Yesterday I noted that the Washington Post's John Wagner virtually cheered Gov. Martin O'Malley (D) and the Democratic Maryland General Assembly for its recently-concluded, tax-hiking special legislative session. Well today the hosannas migrated from the front page to the editorial one. The closing paragraphs are rather telling (emphasis mine):
Politically, Mr. O'Malley will have more than higher taxes to show for his gamble. The new revenue will not only close the deficit, it will also help to clean up the Chesapeake Bay, extend health-care coverage to 100,000 lower-income Marylanders, build public schools, and add facilities for state colleges and universities. In addition, and critically, the governor secured about $420 million in fresh annual revenue for transportation, the biggest infusion of new money in 15 years...
Those are big achievements, any one of which might have been seen as an important accomplishment. They provide the governor a platform on which to run for reelection or higher office and an argument to support his claim to an expansive, generous vision of government's role. To have gotten them all after just 11 months on the job is a testament to Mr. O'Malley's tenacity, flexibility, political acumen and lobbying skills, as well as to a Democratic-dominated legislature that was eager to hand him a big success.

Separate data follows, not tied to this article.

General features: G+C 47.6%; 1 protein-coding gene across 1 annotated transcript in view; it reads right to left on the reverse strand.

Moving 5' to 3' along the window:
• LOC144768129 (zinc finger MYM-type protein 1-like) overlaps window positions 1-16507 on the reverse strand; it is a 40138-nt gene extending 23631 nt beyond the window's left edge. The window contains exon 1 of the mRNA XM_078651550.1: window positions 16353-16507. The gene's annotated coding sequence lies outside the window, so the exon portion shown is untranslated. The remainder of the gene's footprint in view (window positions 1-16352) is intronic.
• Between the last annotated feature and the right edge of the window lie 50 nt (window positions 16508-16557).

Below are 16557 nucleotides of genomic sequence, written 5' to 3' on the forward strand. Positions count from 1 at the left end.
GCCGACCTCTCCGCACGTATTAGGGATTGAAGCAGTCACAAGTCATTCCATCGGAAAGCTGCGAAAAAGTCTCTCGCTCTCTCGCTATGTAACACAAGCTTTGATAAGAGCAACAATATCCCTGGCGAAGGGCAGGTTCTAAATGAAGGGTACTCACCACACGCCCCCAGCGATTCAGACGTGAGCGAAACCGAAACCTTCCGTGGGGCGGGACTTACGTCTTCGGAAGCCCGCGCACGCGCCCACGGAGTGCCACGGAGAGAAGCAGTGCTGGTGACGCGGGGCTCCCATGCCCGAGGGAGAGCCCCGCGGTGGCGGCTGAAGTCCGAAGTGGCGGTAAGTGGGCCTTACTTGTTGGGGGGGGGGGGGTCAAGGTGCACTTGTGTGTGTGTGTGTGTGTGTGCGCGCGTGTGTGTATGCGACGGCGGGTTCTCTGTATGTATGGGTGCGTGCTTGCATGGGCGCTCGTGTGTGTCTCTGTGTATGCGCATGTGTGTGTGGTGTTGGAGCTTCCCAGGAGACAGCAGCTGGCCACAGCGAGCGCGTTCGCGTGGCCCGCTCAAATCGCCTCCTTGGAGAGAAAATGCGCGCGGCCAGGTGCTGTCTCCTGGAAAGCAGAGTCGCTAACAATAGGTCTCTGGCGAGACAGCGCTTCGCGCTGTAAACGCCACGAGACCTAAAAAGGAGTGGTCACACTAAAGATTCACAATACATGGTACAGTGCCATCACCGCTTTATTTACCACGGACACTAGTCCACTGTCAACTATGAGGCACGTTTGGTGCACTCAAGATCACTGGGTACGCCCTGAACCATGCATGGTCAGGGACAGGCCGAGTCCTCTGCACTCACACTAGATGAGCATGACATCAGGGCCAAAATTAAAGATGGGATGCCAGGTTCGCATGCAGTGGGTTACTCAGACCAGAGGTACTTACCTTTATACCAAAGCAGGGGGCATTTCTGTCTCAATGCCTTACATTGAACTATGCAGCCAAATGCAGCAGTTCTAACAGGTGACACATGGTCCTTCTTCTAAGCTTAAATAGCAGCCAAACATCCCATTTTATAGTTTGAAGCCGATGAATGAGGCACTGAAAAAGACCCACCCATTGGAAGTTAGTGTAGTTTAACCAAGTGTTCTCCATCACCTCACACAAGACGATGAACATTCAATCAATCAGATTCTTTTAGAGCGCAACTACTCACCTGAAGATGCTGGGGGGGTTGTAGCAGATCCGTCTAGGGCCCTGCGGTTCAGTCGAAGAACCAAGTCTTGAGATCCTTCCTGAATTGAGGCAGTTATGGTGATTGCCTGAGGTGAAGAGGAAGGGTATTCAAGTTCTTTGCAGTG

As I noted yesterday, Post writer Wagner breezed by new spending commitments that have come out of the special legislative session, particularly new spending commitments on health care which may well balloon out of control years down the pike.
But today's editorial makes clear the agenda of the Washington Post in terms of O'Malley, whose liberal bona fides the paper sees as evidence that the Maryland governor is a rising star in national Democratic politics.
With a presidential election coming up next year and the quadrennial parlor game about whom the presumptive nominees will choose as their running mates, it's hard to imagine the Post having a serious commitment to balanced reporting on O'Malley should he be floated as a vice presidential possibility or as a key campaigner for the Democratic nominee.